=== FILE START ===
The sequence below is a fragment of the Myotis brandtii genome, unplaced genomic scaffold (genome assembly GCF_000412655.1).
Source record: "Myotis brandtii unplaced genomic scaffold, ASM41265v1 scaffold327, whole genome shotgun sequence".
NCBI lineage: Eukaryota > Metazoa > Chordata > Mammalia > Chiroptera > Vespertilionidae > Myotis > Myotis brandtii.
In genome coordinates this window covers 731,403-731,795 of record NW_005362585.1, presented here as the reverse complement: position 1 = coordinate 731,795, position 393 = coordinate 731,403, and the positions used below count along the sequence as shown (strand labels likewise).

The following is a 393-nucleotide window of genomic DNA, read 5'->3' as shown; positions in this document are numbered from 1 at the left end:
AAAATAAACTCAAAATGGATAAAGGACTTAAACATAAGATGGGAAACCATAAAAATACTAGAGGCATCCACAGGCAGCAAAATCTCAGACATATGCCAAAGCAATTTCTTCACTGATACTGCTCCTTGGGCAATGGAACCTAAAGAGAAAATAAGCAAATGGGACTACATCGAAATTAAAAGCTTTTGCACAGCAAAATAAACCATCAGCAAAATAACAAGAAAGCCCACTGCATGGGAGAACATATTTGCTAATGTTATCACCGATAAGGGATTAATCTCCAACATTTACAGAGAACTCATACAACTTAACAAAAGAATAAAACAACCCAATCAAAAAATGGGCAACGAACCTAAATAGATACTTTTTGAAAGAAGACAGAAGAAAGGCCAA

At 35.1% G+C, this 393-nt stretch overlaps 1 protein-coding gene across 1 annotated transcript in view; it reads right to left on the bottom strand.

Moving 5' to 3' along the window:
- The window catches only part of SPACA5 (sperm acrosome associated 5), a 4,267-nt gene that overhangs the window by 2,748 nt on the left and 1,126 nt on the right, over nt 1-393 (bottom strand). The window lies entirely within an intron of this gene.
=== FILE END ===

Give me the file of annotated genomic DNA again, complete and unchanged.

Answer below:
The sequence below is a fragment of the Myotis brandtii genome, unplaced genomic scaffold (genome assembly GCF_000412655.1).
Source record: "Myotis brandtii unplaced genomic scaffold, ASM41265v1 scaffold327, whole genome shotgun sequence".
NCBI lineage: Eukaryota > Metazoa > Chordata > Mammalia > Chiroptera > Vespertilionidae > Myotis > Myotis brandtii.
In genome coordinates this window covers 731,403-731,795 of record NW_005362585.1, presented here as the reverse complement: position 1 = coordinate 731,795, position 393 = coordinate 731,403, and the positions used below count along the sequence as shown (strand labels likewise).

The following is a 393-nucleotide window of genomic DNA, read 5'->3' as shown; positions in this document are numbered from 1 at the left end:
AAAATAAACTCAAAATGGATAAAGGACTTAAACATAAGATGGGAAACCATAAAAATACTAGAGGCATCCACAGGCAGCAAAATCTCAGACATATGCCAAAGCAATTTCTTCACTGATACTGCTCCTTGGGCAATGGAACCTAAAGAGAAAATAAGCAAATGGGACTACATCGAAATTAAAAGCTTTTGCACAGCAAAATAAACCATCAGCAAAATAACAAGAAAGCCCACTGCATGGGAGAACATATTTGCTAATGTTATCACCGATAAGGGATTAATCTCCAACATTTACAGAGAACTCATACAACTTAACAAAAGAATAAAACAACCCAATCAAAAAATGGGCAACGAACCTAAATAGATACTTTTTGAAAGAAGACAGAAGAAAGGCCAA

At 35.1% G+C, this 393-nt stretch overlaps 1 protein-coding gene across 1 annotated transcript in view; it reads right to left on the bottom strand.

Moving 5' to 3' along the window:
- The window catches only part of SPACA5 (sperm acrosome associated 5), a 4,267-nt gene that overhangs the window by 2,748 nt on the left and 1,126 nt on the right, over nt 1-393 (bottom strand). The window lies entirely within an intron of this gene.